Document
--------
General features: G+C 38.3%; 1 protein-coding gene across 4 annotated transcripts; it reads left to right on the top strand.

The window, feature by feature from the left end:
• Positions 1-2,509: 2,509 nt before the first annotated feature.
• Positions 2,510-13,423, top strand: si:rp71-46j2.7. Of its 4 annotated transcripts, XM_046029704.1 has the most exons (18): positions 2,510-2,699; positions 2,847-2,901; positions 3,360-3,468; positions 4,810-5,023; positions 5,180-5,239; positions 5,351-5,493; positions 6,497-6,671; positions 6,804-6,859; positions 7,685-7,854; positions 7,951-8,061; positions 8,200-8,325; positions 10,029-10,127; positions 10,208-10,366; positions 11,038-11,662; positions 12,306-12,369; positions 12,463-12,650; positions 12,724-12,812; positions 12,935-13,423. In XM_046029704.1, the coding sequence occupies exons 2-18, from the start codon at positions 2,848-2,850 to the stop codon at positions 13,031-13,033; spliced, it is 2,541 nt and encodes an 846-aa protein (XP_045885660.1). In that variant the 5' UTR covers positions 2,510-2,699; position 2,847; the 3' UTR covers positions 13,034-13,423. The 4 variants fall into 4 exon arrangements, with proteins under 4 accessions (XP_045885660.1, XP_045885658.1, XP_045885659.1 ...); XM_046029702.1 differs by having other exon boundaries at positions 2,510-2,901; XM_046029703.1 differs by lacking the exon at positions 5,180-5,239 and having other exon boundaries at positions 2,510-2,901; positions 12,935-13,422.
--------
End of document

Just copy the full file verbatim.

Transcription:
General features: G+C 38.3%; 1 protein-coding gene across 4 annotated transcripts; it reads left to right on the top strand.

The window, feature by feature from the left end:
• Positions 1-2,509: 2,509 nt before the first annotated feature.
• Positions 2,510-13,423, top strand: si:rp71-46j2.7. Of its 4 annotated transcripts, XM_046029704.1 has the most exons (18): positions 2,510-2,699; positions 2,847-2,901; positions 3,360-3,468; positions 4,810-5,023; positions 5,180-5,239; positions 5,351-5,493; positions 6,497-6,671; positions 6,804-6,859; positions 7,685-7,854; positions 7,951-8,061; positions 8,200-8,325; positions 10,029-10,127; positions 10,208-10,366; positions 11,038-11,662; positions 12,306-12,369; positions 12,463-12,650; positions 12,724-12,812; positions 12,935-13,423. In XM_046029704.1, the coding sequence occupies exons 2-18, from the start codon at positions 2,848-2,850 to the stop codon at positions 13,031-13,033; spliced, it is 2,541 nt and encodes an 846-aa protein (XP_045885660.1). In that variant the 5' UTR covers positions 2,510-2,699; position 2,847; the 3' UTR covers positions 13,034-13,423. The 4 variants fall into 4 exon arrangements, with proteins under 4 accessions (XP_045885660.1, XP_045885658.1, XP_045885659.1 ...); XM_046029702.1 differs by having other exon boundaries at positions 2,510-2,901; XM_046029703.1 differs by lacking the exon at positions 5,180-5,239 and having other exon boundaries at positions 2,510-2,901; positions 12,935-13,422.